There are many reasons a person (or couple) decides to adopt. The most common adoptions are the potential parent adopting a family member’s child or a step-parent adopting their spouse’s child. These types of adoption are most similar to an independent adoption (as opposed to an agency adoption, where an agency or California Department of Social Services places a child with adoptive parents, or international adoption, where a child is adopted from another country). Independent adoptions involve the birth parent(s) selecting the prospective parent(s) and places the child(ren) directly with them. A birth parent must have personal knowledge of certain facts about the adoptive parent(s), receive an advisement of rights, responsibilities, options from an Adoption Service Provider, and sign an Independent Adoption Placement Agreement, which gives consent to the adoption and cannot be revoked after 30 days.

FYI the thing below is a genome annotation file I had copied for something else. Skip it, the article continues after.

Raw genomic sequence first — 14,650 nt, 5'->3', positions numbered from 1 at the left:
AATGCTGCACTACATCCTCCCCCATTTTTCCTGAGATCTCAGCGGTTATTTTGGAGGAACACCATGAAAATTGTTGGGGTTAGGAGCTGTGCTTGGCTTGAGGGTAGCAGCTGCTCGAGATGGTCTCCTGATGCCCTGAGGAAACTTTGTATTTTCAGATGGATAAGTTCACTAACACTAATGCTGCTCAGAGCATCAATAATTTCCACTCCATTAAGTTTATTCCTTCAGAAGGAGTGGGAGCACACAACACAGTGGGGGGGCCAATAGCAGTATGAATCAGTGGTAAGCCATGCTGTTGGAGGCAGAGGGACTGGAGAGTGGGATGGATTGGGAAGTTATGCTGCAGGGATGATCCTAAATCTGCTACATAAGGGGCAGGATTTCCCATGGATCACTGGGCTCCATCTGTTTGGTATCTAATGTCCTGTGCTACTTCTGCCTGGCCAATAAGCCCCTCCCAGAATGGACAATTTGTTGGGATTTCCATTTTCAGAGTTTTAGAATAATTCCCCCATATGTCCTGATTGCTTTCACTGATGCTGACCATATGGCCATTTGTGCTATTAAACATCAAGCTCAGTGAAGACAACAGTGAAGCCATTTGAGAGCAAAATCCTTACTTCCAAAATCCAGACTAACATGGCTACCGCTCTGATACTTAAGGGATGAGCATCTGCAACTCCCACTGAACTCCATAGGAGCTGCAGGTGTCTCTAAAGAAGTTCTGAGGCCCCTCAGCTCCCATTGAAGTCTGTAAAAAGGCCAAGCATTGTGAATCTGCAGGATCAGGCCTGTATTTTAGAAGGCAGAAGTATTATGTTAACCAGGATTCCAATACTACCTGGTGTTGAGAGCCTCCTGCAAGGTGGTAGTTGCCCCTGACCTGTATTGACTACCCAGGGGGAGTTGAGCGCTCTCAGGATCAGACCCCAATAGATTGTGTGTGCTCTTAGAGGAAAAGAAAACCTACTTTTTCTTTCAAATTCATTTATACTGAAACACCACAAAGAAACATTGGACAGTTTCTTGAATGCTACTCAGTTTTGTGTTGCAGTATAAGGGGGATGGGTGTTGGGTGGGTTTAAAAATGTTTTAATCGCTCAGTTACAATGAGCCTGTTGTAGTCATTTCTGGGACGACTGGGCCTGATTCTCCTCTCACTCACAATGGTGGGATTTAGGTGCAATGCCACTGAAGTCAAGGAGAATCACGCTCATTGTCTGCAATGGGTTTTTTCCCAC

The first step after deciding to adopt is to consult with an attorney. Although an attorney may not be required to complete a relative, stepparent or independent adoption, it is preferred to ensure all legal and procedural requirements are met and all parties’ rights are protected as the process is extensive and time-consuming. After consulting with an attorney, an Adoption Request form, providing pertinent information regarding the child, the adoptive parent(s) and the birth parent(s), must be filed. If the child has any Native American heritage, additional forms and information is required. Additionally, you must disclose whether or not you have consent from the birth parent(s). If they consent to the adoption, they relinquish their parental rights and responsibilities, making the adoption process are much easier.
Once the proper forms are filed, the Department of Child and Family Services performs an investigation of the adoptive parent(s). This entails filling out a detailed questionnaire, provide requested documents, and interviews. Upon conclusion of the investigation, the adoptive parents are notified of a hearing date. An adoption hearing, when uncontested, is brief and simple. The Judge reviews the forms and requires the adoptive parents (and child, depending on their age) to sign documents and the adoption, like the new family, is complete.